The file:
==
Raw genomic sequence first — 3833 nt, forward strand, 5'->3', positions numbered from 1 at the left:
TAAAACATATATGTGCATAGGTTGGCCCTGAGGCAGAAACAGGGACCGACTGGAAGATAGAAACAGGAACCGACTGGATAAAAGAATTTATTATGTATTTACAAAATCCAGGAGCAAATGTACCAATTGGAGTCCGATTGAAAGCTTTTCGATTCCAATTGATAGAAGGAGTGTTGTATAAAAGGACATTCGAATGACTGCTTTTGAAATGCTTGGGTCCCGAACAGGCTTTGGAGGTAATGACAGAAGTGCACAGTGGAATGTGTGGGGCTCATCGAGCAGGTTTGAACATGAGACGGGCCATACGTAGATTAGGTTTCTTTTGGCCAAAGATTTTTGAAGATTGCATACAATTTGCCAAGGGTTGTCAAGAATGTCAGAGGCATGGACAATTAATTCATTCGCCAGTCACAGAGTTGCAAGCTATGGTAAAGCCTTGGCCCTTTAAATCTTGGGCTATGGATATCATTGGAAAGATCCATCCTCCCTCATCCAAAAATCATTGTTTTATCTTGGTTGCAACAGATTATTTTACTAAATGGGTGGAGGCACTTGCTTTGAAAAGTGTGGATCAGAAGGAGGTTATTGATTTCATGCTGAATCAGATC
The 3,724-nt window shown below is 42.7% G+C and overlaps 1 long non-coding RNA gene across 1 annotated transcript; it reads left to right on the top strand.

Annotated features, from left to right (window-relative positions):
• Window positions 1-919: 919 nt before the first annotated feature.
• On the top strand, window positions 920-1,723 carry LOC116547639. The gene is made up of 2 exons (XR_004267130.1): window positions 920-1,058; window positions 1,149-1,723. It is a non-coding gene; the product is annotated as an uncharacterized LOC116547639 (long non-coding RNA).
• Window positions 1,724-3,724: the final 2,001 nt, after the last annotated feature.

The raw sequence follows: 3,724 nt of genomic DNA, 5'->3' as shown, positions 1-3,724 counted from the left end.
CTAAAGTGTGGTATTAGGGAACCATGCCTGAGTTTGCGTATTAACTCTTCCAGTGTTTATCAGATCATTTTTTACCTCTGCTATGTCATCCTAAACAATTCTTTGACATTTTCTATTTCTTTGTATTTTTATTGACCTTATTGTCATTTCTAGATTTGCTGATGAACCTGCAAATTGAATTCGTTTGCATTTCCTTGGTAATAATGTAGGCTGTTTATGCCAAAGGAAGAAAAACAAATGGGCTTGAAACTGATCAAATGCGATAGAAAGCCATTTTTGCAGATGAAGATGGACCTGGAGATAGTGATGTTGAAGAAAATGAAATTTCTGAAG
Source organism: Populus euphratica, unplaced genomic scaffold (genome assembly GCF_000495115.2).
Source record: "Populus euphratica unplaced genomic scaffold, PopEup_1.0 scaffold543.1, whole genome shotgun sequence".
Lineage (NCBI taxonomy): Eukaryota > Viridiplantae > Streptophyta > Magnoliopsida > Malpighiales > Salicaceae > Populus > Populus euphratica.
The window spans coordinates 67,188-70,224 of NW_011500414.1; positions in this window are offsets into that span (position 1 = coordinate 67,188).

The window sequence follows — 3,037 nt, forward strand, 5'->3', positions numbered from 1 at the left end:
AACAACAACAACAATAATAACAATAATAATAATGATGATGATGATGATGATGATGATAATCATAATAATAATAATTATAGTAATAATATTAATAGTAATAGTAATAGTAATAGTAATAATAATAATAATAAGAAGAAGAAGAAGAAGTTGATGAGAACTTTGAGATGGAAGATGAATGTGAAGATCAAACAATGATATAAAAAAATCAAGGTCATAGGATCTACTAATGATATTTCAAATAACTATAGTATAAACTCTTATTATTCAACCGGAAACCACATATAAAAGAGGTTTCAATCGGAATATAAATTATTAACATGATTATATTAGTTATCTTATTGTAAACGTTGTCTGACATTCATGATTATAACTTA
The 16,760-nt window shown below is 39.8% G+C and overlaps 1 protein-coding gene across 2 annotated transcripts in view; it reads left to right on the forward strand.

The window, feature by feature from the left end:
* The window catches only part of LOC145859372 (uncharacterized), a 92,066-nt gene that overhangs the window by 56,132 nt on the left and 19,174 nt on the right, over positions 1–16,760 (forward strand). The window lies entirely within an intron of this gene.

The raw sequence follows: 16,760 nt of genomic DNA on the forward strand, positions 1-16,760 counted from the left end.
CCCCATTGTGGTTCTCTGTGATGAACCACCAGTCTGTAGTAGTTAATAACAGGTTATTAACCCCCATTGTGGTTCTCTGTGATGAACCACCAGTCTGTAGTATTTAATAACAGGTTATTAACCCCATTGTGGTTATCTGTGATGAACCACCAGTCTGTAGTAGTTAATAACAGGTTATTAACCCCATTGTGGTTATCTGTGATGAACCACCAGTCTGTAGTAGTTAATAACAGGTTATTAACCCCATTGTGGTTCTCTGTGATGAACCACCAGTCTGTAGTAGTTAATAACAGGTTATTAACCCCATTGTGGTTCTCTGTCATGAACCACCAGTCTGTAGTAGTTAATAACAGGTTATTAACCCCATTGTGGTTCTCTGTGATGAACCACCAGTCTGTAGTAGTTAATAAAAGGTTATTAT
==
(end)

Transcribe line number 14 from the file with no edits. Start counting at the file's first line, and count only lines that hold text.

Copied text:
The window sequence follows — 3,037 nt, forward strand, 5'->3', positions numbered from 1 at the left end: